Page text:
Sherwood Smith
22. Sherwood
I like short fiction as well as long. However, over the years my habit has been to invest long chunks of time into novel reading, and stuff short work into fractured days with tiny bits of dead time, like standing in lines or waiting for an appointment.

What I find myself wanting is to listen to short work. I'm a couple of tech gear acquisitions away from that, but when I can, I plan to explore the various podcast sites.
Gary Gibson
23. garygibson
For me, short fiction was something I read a lot of during my twenties, but hardly since. I have about a hundred issues of Interzone, which I bought religiously through the Eighties. Same for Asimov's and one or two others. Not at all since then, partly because the stories in the magazines I'd previously favoured were starting to feel increasingly familiar.

I bought a Sony e-ink reader recently, which appears to have revived my interest somewhat. It's certainly cheaper to purchase, say, Asimov's online from time to time, but I've started looking at shorter work online otherwise since acquiring the ebook reader. But I'm definitely more of a novel-reader now.

I'm tempted to suggest people tend to read short fiction when they're younger, and round about the time they develop a strong interest in fiction. Over-familiarity might be one likely reason for a subsequent waning interest. Also, a lot of people who read a lot of short fiction in the first place tend to be people who also want to be writers. If people either get to the point where they decide they're not going to be writers or do in fact become published authors, perhaps it results in a waning of interest.
Fragano Ledgister
24. Fledgist
My wife and I subscribe to Asimov's, Analog (though I find both the editorials and the science fact columns increasingly far too preachy in a screechy sort of way), F & SF, Realms of Fantasys (just started that one), and Baen's Universe.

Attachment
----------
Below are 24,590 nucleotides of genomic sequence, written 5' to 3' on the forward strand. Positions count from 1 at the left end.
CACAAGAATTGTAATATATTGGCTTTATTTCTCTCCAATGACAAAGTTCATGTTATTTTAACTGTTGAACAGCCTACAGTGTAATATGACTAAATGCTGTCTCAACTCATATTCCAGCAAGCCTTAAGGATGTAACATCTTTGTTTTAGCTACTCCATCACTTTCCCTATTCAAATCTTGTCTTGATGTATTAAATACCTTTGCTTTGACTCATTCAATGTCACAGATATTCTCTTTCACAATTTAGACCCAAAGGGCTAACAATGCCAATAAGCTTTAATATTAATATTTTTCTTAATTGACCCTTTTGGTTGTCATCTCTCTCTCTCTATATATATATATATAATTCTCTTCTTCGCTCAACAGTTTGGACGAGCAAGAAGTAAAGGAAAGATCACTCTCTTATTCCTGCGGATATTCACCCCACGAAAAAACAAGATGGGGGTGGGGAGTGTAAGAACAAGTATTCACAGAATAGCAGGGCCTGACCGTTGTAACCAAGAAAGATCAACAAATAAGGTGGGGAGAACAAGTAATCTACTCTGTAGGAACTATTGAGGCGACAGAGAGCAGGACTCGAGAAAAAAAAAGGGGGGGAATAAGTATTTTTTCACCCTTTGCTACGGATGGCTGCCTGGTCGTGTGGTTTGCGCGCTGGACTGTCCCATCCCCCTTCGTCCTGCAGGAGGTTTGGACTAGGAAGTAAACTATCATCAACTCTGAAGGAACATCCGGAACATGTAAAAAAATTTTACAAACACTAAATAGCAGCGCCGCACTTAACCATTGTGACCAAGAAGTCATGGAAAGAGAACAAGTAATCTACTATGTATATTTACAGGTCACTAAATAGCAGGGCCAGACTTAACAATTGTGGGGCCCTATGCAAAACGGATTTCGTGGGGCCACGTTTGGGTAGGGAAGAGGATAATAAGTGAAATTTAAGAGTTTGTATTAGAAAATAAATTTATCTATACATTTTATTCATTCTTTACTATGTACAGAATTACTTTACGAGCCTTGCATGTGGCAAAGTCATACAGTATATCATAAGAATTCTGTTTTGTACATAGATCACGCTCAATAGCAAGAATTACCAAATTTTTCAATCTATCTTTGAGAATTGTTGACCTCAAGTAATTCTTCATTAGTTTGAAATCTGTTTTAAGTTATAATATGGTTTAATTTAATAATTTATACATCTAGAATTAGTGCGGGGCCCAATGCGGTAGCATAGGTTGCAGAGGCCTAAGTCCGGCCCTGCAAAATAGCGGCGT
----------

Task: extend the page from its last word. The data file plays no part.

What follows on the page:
What I find myself doing is reading a lot of short stories in a gulp, in between novels.
A.R. Yngve
I used to read a lot more short fiction when I was younger, when -- irony! -- much fewer short SF stories were available.

Nowadays, the problem is the opposite: The amount of available short fiction -- in print, online, through -- is so huge it overwhelms me.

Too much choice and not enough time! What to do, what to do...?
John Klima
26. john_klima
The comment about enjoying short fiction earlier/younger intrigues me. I'm the opposite, as I've gotten older, I've enjoyed short fiction more and more, and I find novels very difficult to read.

Of course, I do have a young child, and dedicated reading time (for a novel) is difficult to come by.

And, this year I've probably read more novels and nonfiction than short fiction for the first time in eight years. I think I was suffering from a little burnout.

I think what you read is completely dependent on the type of time you have to devote to it. The thought above about short fiction not being the most relaxing reading is something to consider, too. I also think access has a lot to do with it.

When you can go into a bookstore or library and come out with SOMETHING to read, it's typically a novel. Much of the current short fiction, at least where print is concerned, is not available on any sort of newsstand, and that makes it hard for people to find.

Anyone want to volunteer and help me with distribution? :)
Sarah Edwards
27. sarahedwards